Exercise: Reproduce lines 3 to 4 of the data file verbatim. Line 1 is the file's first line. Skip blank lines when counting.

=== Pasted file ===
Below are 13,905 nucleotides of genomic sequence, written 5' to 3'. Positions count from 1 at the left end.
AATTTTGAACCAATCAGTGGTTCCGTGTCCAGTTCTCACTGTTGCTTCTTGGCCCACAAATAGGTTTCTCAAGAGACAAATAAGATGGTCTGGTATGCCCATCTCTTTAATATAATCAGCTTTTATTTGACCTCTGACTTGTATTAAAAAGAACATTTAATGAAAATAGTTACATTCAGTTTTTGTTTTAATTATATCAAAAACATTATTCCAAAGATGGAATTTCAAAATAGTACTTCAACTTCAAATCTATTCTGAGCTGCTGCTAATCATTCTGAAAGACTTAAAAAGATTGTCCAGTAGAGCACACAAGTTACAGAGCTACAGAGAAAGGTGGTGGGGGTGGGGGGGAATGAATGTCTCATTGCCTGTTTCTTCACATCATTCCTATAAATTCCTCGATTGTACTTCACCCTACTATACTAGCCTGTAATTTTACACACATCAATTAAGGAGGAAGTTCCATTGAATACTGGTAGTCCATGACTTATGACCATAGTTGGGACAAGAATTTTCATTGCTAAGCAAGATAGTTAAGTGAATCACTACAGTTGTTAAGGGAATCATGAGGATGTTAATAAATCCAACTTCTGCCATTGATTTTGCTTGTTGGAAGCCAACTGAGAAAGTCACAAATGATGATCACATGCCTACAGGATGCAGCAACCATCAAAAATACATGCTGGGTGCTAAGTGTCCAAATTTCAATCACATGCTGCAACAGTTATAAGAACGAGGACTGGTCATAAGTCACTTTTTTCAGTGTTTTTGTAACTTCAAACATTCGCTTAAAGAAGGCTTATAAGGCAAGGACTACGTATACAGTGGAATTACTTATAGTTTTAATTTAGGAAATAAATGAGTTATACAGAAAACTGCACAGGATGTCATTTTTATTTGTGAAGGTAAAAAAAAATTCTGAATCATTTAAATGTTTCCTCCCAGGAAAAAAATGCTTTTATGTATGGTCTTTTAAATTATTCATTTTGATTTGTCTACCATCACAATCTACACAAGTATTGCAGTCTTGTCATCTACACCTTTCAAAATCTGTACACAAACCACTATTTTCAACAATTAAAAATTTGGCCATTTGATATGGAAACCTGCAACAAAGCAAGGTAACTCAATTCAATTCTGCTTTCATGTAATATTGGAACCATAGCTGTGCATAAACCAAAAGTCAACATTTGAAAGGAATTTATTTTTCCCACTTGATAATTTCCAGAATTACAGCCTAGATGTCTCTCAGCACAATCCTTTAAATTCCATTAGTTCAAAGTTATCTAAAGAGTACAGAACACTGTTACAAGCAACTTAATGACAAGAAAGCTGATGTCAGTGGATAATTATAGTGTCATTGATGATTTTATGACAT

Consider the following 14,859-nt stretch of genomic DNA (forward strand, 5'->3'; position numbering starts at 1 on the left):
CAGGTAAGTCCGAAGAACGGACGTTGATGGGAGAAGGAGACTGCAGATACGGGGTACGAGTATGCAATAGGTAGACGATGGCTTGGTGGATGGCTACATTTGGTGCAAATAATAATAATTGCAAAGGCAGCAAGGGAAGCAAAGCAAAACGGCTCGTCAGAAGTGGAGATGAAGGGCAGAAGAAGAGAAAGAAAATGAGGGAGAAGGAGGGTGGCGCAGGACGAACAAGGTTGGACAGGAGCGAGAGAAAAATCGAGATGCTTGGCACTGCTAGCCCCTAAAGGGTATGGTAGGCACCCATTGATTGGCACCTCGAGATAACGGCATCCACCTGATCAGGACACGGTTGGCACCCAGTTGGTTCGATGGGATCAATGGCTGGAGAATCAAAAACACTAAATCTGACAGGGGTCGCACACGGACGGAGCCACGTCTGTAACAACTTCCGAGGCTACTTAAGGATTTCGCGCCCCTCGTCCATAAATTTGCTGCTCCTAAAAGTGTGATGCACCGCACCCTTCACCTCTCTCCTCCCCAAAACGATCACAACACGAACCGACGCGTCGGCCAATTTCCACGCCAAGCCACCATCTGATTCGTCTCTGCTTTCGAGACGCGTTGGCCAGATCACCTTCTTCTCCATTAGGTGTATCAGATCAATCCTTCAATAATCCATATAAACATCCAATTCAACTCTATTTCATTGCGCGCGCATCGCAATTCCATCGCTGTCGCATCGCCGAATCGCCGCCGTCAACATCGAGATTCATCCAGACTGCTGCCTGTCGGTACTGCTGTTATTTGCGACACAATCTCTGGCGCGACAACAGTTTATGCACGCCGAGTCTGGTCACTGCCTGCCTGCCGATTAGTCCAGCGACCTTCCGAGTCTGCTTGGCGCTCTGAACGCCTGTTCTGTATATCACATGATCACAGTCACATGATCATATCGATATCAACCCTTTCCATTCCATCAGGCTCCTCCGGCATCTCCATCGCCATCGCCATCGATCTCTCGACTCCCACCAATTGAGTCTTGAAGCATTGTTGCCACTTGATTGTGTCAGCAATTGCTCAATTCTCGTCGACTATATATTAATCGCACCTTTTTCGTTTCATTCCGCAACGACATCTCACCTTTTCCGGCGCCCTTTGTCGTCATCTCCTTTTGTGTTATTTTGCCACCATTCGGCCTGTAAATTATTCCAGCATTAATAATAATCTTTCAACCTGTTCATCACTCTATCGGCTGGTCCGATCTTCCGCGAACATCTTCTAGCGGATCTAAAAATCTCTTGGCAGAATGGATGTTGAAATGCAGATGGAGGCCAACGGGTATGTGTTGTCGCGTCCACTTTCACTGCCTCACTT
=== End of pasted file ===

Consider the following 14,859-nt stretch of genomic DNA (forward strand, 5'->3'; position numbering starts at 1 on the left):
CAGGTAAGTCCGAAGAACGGACGTTGATGGGAGAAGGAGACTGCAGATACGGGGTACGAGTATGCAATAGGTAGACGATGGCTTGGTGGATGGCTACATTTGGTGCAAATAATAATAATTGCAAAGGCAGCAAGGGAAGCAAAGCAAAACGGCTCGTCAGAAGTGGAGATGAAGGGCAGAAGAAGAGAAAGAAAATGAGGGAGAAGGAGGGTGGCGCAGGACGAACAAGGTTGGACAGGAGCGAGAGAAAAATCGAGATGCTTGGCACTGCTAGCCCCTAAAGGGTATGGTAGGCACCCATTGATTGGCACCTCGAGATAACGGCATCCACCTGATCAGGACACGGTTGGCACCCAGTTGGTTCGATGGGATCAATGGCTGGAGAATCAAAAACACTAAATCTGACAGGGGTCGCACACGGACGGAGCCACGTCTGTAACAACTTCCGAGGCTACTTAAGGATTTCGCGCCCCTCGTCCATAAATTTGCTGCTCCTAAAAGTGTGATGCACCGCACCCTTCACCTCTCTCCTCCCCAAAACGATCACAACACGAACCGACGCGTCGGCCAATTTCCACGCCAAGCCACCATCTGATTCGTCTCTGCTTTCGAGACGCGTTGGCCAGATCACCTTCTTCTCCATTAGGTGTATCAGATCAATCCTTCAATAATCCATATAAACATCCAATTCAACTCTATTTCATTGCGCGCGCATCGCAATTCCATCGCTGTCGCATCGCCGAATCGCCGCCGTCAACATCGAGATTCATCCAGACTGCTGCCTGTCGGTACTGCTGTTATTTGCGACACAATCTCTGGCGCGACAACAGTTTATGCACGCCGAGTCTGGTCACTGCCTGCCTGCCGATTAGTCCAGCGACCTTCCGAGTCTGCTTGGCGCTCTGAACGCCTGTTCTGTATATCACATGATCACAGTCACATGATCATATCGATATCAACCCTTTCCATTCCATCAGGCTCCTCCGGCATCTCCATCGCCATCGCCATCGATCTCTCGACTCCCACCAATTGAGTCTTGAAGCATTGTTGCCACTTGATTGTGTCAGCAATTGCTCAATTCTCGTCGACTATATATTAATCGCACCTTTTTCGTTTCATTCCGCAACGACATCTCACCTTTTCCGGCGCCCTTTGTCGTCATCTCCTTTTGTGTTATTTTGCCACCATTCGGCCTGTAAATTATTCCAGCATTAATAATAATCTTTCAACCTGTTCATCACTCTATCGGCTGGTCCGATCTTCCGCGAACATCTTCTAGCGGATCTAAAAATCTCTTGGCAGAATGGATGTTGAAATGCAGATGGAGGCCAACGGGTATGTGTTGTCGCGTCCACTTTCACTGCCTCACTT